What is National Poetry Day?

National Poetry Day, remember? Remember!

The next National Poetry Day is Thursday October 2, 2014 and this year’s theme is Remember – a word that resonates, whether whispered low or shouted from the roof-tops. An invitation, a threat, an incantation, a question, a prayer, a lament, a cry of glee. The choice is yours. Looking for inspiration? Try these for size.

I remember, I remember

Do you remember an inn, Miranda?

Remember me when I am gone away

Remember, remember the fifth of November

We will be posting more phrases and poetry linked to the theme in the days, weeks and months to come. If you have any suggestions – and of course you will…- then put them up on Twitter, with the hashtag #nationalpoetryday – or share them on our Facebook page.  What poetry do you remember – or wish you could remember? Our partners at Poetry By Heart have some fabulous suggestions.

National Poetry Day is a nationwide celebration of poetry held every year on the first Thursday of October: it shakes poetry from its dust-jacket and into the nations’ streets, offices, shops, playgrounds, train stations and  airwaves.

Here’s a little of what happened last year, when the theme was Water.

Fern Hill by Dylan Thomas, as read by the Prince of Wales (with the faintest of Welsh lilts) especially for National Poetry Day, set National Poetry Day 2013 off. And we commissioned a gorgeous 30 second animation: show it, share it, pass it on.

Carol Ann Duffy, Samuel Taylor Coleridge, Sean O’Brien, Pam Ayres, Alice Oswald, Felix Dennis, Jo Shapcott, E J Thribb, Lemn Sissay, Simon Armitage, the Vogons, George the Poet….

We relished the Grimsby fishermen speaking the Rime of the Ancient Mariner, performance poets posted throughout the London underground, Jordan from Rizzle Kicks showing off his tattoo of Kipling’s If alongside Mr Gee at Wembley and the 24 hour incarceration of four Welsh poets, with pen, paper, coffee and orders to create 100 new poems. John Cooper Clarke, the original iconoclastic punk poet, was live-streamed  from Newcastle to 14 venues throughout the land – from Dundee to Southampton. A new Young Poet Laureate for London was announced at the House of Commons. The day was a chance for people to use poetry to say things that can’t be said in prose. It was your celebration, although we suggested a theme “water, water, everywhere”  to kickstart activities and inspiration. We assembled poems, films, lesson plans, activities  and posters here to help you celebrate with us and each other: please let us know what worked best and what didn’t. And excuse us if we don’t reply immediately…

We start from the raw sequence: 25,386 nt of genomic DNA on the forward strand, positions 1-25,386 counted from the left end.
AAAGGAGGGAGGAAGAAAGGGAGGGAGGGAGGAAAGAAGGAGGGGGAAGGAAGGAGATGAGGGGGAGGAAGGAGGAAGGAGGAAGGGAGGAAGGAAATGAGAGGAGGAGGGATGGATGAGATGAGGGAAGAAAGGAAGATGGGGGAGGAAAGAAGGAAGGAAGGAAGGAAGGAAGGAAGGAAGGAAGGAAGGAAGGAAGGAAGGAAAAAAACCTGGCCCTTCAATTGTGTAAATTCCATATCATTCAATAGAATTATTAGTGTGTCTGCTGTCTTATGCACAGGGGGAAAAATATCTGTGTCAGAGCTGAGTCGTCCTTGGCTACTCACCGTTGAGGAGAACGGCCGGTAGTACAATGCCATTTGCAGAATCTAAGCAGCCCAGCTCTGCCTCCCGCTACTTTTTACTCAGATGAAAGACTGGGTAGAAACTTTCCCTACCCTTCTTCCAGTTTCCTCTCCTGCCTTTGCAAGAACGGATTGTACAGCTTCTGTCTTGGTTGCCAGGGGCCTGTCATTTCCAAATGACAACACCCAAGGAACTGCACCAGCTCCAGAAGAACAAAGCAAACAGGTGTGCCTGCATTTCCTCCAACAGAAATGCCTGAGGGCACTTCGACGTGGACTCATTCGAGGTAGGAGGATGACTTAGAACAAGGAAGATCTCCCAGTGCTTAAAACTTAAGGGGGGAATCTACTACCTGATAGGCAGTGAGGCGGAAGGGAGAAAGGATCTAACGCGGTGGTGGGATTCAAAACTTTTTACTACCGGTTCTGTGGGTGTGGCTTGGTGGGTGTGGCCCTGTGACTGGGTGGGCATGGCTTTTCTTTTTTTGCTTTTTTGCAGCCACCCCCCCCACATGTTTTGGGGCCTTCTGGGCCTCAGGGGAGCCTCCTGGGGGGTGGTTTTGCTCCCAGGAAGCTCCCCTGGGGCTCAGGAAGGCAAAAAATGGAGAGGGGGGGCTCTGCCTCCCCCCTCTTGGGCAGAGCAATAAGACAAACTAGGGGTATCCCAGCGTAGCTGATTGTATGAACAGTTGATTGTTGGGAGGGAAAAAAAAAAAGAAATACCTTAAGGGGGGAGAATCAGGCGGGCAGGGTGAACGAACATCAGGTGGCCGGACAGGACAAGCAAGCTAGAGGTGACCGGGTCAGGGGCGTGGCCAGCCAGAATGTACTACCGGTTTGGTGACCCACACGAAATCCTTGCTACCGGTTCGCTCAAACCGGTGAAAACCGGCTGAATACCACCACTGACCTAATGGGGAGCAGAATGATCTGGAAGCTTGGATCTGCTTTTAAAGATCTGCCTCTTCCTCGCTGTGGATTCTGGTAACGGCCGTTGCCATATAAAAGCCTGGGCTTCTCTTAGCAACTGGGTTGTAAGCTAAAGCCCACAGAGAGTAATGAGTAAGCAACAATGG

Please use this website to see what was and is happening around the country, poetry-wise.

 

All about National Poetry Day

Since National Poetry Day was founded in 1994 by William Sieghart, it has engaged millions of people across the country with live events, happenings, classroom activities, conversations, broadcasts, semi-comprehensible tweets and spontaneous uncontrollable outbursts of poetry.

From 1999 onwards, National Poetry Day has been loosely “themed”: the theme is not prescriptive but it serves to kick start inspiration. In 2013, the theme was “water, water everywhere” in homage to one of the nation’s best-known (and most-frequently misquoted) lines of poetry.

Our partners at The Poetry Society have a great page with more detail here. Meanwhile, here’s a list of themes.

2013: Water, water everywhere
2012: Stars
2011: Games
2010: Home
2009: Heroes and Heroines
2008: Work
2007: Dreams
2006: Identity
2005: The Future
2004: Food
2003: Britain
2002: Celebration
2001: Journeys
2000: Fresh Voices
1999: Song Lyrics